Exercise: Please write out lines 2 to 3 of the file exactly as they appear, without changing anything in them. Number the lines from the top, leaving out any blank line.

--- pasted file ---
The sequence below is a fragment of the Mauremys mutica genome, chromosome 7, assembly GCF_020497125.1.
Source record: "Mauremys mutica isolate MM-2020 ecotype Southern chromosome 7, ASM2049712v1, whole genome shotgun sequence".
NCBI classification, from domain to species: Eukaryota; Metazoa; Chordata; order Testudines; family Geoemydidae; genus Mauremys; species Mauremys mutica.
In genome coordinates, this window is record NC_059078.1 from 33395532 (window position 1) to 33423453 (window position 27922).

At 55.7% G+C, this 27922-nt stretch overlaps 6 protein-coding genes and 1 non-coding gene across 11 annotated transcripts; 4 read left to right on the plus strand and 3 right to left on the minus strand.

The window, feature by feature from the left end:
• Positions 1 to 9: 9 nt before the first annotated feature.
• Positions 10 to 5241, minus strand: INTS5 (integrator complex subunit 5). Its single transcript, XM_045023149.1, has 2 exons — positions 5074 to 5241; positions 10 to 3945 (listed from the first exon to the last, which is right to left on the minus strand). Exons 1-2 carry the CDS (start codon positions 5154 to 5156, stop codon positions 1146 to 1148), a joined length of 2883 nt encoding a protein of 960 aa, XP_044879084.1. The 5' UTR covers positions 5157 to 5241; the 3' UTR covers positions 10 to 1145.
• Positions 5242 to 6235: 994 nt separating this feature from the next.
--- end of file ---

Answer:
Source record: "Mauremys mutica isolate MM-2020 ecotype Southern chromosome 7, ASM2049712v1, whole genome shotgun sequence".
NCBI classification, from domain to species: Eukaryota; Metazoa; Chordata; order Testudines; family Geoemydidae; genus Mauremys; species Mauremys mutica.